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Friday, April 18, 2014
Southwest Louisiana ,
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Selected waterfowl hunters getting surveys

Last Modified: Monday, April 22, 2013 10:53 AM

NEW ORLEANS (AP) — Remember the TV commercials showing unsuspecting residents opening their doors to discover they'd won a million Washingtons in the Publisher's Clearinghouse giveaway?

Well, if you're a duck hunter, something similar might happen to you.

The Louisiana Department of Wildlife and Fisheries Waterfowl Section, in partnership with LSU's School of Renewable Natural Resources, has begun a survey of resident waterfowl hunters that asks for input on waterfowl hunting activity, satisfaction with new zones and zone boundaries, potential season dates for future waterfowl hunting seasons and attitudes on particular policies.

"We are mailing surveys to 5,000 randomly selected waterfowl hunters - 2,500 printed surveys with follow-ups to be completed and mailed back, and 2,500 postcards with Internet pass codes to be completed online," said LDWF Waterfowl Study Leader Larry Reynolds. The same survey is also available via LDWF's website home page at www.wlf.louisiana.gov, and all interested waterfowl hunters can provide input.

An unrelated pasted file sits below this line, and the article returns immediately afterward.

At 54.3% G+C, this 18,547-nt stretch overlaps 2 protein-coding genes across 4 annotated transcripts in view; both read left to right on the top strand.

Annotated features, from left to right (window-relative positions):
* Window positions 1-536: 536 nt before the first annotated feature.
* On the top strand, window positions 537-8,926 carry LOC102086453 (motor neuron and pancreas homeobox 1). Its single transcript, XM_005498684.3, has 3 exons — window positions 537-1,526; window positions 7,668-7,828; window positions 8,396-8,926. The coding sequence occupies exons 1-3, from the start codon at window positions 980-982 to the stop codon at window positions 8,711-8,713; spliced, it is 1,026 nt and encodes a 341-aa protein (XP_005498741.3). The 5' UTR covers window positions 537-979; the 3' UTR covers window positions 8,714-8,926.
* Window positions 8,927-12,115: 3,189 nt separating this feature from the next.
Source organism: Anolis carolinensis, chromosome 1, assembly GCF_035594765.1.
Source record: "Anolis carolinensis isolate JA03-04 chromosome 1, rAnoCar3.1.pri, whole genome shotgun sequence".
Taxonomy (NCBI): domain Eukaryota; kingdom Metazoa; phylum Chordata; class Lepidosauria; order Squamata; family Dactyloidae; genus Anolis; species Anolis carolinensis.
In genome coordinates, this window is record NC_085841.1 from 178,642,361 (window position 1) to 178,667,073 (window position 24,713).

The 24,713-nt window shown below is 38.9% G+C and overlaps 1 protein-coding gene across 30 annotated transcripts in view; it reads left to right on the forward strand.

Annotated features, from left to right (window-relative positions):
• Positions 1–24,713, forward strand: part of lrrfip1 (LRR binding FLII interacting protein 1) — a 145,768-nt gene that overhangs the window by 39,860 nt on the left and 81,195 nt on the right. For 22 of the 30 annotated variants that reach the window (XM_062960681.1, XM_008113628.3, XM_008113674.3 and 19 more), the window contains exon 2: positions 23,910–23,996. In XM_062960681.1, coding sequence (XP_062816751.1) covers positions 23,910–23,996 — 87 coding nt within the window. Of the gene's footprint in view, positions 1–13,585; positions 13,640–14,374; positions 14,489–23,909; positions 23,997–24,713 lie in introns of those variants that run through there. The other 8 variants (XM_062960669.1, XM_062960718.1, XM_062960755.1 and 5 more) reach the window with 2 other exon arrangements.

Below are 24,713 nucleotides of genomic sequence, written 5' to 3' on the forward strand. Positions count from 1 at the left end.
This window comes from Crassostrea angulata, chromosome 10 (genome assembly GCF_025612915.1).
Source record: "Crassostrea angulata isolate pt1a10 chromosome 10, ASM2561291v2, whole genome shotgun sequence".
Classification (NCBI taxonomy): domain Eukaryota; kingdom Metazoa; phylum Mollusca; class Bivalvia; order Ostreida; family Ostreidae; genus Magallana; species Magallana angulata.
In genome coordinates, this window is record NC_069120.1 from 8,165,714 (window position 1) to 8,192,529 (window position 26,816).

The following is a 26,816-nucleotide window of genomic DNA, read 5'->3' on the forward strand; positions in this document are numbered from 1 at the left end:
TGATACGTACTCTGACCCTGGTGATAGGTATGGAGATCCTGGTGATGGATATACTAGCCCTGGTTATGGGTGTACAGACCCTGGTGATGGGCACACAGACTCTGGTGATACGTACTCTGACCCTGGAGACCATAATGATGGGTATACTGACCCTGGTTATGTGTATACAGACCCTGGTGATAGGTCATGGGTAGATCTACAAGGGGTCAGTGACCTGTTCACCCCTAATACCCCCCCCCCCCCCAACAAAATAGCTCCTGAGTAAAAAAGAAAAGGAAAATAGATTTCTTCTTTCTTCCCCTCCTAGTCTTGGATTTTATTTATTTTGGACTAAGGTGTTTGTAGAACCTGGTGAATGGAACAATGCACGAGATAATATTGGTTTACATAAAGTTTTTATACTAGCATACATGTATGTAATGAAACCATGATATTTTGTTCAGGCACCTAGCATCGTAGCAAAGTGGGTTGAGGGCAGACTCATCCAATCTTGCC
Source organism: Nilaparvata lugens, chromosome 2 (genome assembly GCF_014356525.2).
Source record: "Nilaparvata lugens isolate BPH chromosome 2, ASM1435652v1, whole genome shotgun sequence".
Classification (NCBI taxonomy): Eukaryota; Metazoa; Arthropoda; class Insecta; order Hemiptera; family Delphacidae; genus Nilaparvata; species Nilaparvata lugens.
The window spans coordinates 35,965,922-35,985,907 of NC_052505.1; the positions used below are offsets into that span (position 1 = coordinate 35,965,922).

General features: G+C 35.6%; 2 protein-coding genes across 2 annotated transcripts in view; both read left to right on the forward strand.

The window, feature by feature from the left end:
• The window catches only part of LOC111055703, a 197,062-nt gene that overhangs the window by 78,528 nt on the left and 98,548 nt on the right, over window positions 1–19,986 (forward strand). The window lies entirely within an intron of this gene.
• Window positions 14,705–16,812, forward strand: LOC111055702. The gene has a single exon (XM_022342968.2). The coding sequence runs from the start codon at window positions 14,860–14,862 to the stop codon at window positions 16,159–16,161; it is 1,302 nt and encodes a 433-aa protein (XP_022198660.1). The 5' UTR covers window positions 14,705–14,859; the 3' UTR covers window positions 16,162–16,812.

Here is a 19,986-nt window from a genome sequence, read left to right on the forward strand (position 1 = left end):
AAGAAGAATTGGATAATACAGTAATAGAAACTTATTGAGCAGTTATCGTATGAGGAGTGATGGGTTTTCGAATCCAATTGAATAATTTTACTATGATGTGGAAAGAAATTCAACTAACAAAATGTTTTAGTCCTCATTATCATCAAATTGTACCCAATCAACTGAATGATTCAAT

LDWF is using multiple survey distribution methods in an effort to engage as many Louisiana waterfowl hunters as possible and increase participation in the regulatory process.

"Response rates are always a concern, especially when they fall as low as the 17 percent we received last year from the random mail-out survey," Reynolds said.

The department is encouraging all waterfowl hunters, especially those who receive a survey in the mail, to participate, and this year LDWF is providing an incentive. All waterfowl hunters who participate in the survey will be entered in a drawing for one of three prizes: a hunt for two on opening day of the 2013 September teal season at White Lake Wetland Conservation Area; a Remington 887 Nitro-Mag 12-gauge shotgun or a Cabela's Brush Buster GORE-TEX 4-in-1 Parka or Wading jacket.

Last season, LDWF changed the number of waterfowl hunting zones for the first time in 36 years, created new zone boundaries for the first time in 11 years, and experienced controversy in setting season dates in some of the zones. This and future surveys are required by the USFWS to evaluate the satisfaction with changes in the zones, and offer an opportunity for all waterfowl hunters to provide input into future decisions, LDWF said.

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